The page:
Paradise Papers Show Need to Close Beneficial Owner Loopholes

Photo Credit: ICIJ

The Paradise Papers are the result of another impressive investigation of thousands of leaked documents from the Bahamian law firm, Appleby. The extent of offshore holdings is likely to bring about scrutiny on corporate excesses as well as additional pressure on governments to reign in tax haven jurisdictions and lax incorporation laws. Only a few days after the Paradise Papers were released, Transparency International put out a report, Hiding in Plain Sight which exposes hundreds of companies established in the U.K. for the purpose of helping launder corrupt and kleptocratic spoils. Interestingly, the United Kingdom and perhaps more surprisingly the Ukraine, have been applauded for their efforts to increase transparency around beneficial ownership. Transparency of corporate ownership structures is the common missing ingredient in understanding who ultimately holds the purse strings. This leak demonstrates that law firms rather than law enforcement, government or the public know quite a bit about illicit capital flows and at times abet these financial crimes that undermine public confidence in rule of law while exacerbating economic inequality.

Shruti Shah, a contributing editor to the FCPABlog and President of Programs and Operations at the Coalition for Integrity, wrote an excellent analysis on the Paradise Papers in regards to beneficial ownership and the pressure the U.K. and the United States and their many jurisdictions may likely soon be facing. It will be interesting to see whether such pressure reinvigorates the beneficial ownership bills in the United States House of Representatives (H.R. 4450) or the United States Senate (S. 1454). Regardless of new legislation, there will certainly be increasing pressure on entities around the globe when FinCEN’s regulation on beneficial ownership takes effect on March 11th 2018 – especially for financial institutions operating in the United States.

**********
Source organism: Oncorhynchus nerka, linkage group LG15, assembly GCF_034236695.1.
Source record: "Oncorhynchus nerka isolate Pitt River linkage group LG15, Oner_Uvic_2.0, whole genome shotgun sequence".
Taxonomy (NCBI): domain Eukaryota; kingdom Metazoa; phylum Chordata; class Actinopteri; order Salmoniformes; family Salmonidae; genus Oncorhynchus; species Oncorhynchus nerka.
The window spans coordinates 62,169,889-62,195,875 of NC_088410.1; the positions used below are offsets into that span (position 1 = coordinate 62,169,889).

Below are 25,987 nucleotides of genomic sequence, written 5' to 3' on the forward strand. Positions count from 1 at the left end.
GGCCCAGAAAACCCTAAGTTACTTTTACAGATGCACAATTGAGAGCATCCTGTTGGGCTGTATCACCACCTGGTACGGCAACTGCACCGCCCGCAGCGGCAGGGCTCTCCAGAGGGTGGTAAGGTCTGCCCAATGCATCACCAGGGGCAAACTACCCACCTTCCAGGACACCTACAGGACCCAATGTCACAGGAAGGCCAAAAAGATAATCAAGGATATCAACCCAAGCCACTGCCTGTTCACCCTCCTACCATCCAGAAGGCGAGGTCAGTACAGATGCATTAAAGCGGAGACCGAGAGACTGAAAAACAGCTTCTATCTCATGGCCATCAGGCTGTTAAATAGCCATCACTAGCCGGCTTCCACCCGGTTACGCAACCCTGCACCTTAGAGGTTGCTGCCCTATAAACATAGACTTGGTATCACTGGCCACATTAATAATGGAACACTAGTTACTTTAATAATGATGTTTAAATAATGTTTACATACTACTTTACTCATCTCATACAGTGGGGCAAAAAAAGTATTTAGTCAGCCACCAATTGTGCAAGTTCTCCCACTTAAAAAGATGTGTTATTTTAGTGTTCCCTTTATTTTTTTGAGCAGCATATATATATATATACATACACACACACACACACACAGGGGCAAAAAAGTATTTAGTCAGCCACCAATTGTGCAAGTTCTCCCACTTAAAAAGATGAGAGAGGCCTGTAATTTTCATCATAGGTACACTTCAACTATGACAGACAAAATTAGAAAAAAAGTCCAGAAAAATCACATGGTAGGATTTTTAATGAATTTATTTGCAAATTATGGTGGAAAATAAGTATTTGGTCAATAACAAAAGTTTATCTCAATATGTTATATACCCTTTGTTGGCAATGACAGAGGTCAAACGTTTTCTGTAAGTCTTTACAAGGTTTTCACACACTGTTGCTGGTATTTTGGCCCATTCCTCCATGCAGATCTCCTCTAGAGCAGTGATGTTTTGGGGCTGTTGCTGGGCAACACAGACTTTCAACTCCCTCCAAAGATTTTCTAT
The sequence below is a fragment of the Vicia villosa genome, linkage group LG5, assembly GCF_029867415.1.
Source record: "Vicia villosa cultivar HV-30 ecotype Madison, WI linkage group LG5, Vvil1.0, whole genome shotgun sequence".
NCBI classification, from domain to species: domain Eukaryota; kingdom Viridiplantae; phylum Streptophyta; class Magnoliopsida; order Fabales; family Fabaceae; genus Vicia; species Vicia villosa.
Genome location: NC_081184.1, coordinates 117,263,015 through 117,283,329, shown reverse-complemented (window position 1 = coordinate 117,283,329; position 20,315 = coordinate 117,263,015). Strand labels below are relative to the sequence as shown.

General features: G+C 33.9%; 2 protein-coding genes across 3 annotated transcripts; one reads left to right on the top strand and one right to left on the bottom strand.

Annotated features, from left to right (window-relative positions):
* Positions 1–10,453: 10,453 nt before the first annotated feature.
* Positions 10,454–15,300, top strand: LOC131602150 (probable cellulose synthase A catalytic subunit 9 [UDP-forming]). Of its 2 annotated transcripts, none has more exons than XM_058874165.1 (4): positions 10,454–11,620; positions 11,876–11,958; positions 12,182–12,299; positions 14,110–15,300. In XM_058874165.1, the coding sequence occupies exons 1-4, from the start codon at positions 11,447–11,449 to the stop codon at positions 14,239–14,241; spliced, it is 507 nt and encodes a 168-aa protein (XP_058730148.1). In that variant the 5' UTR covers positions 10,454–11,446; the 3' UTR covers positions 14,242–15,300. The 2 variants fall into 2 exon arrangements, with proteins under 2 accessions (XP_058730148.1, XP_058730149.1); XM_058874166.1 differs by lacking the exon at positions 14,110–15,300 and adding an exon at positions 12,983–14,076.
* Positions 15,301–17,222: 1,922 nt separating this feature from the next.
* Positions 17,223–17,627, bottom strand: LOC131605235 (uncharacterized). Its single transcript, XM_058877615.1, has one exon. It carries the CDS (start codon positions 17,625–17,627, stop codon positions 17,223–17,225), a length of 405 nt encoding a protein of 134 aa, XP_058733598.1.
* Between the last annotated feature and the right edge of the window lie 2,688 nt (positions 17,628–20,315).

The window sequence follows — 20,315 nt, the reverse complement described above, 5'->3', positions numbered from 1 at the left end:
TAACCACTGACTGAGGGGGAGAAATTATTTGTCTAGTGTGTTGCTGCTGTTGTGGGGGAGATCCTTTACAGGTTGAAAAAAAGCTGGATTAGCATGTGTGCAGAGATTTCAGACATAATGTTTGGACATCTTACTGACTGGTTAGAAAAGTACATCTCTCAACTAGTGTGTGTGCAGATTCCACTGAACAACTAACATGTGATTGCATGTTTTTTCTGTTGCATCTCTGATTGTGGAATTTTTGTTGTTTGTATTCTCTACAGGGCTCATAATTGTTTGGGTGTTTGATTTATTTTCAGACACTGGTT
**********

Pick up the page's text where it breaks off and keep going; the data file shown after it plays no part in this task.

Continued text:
Here’s a repost of Shruti Shah’s blog from November 6th:

The massive leak of 13.4 million files, dubbed the “Paradise Papers,” highlights loopholes that exist in the global financial system. The documents also show how easy it is for tax evaders, money launderers, and senior public officials to utilize anonymous companies to hide their identities, their potential conflicts of interest, and their business deals.

The documents were leaked from offshore law firm Appleby, from corporate services provider Asiaciti Trust, and from company registries in 19 secrecy jurisdictions.

The Paradise Papers were revealed on Sunday (November 5) by the International Consortium of Investigative Journalists (ICIJ).
While shell companies have legitimate uses, their opacity makes them a favorite tool for tax evaders, money launderers, corrupt public officials and other criminals. The leaks also shine a light on the role of offshore tax havens.

The United Kingdom has led the way by publishing the world’s first fully open register of beneficial ownership, but it needs to do more to tackle abuses by its Overseas Territories and Crown Dependencies, many of which are well known tax havens.

Unfortunately, it is not just Bermuda, Panama, and other known tax havens that provide vehicles for tax evaders and criminals to launder their illicit wealth. In every state in the United States, one can incorporate a legal entity without having to disclose who controls the entity or derives economic benefits from it.

It’s imperative that company service providers are required to conduct due diligence and screenings of their clients so that they are not unwittingly opening shell companies for tax evaders or corrupt public officials.

Claudia J. Dumas, the head of the Coalition for Integrity said, “The Paradise Papers leaks show how important it is for all jurisdictions, including the U.S., to collect beneficial ownership information upon company formation.”

Original blog post on the FCPA Blog

Intro written by Louisa Tomar, Program Officer for Global Programs at CIPE

Shruti Shah is Vice President of Programs and Operations at Coalition for Integrity and a contributing editor of the FCPA Blog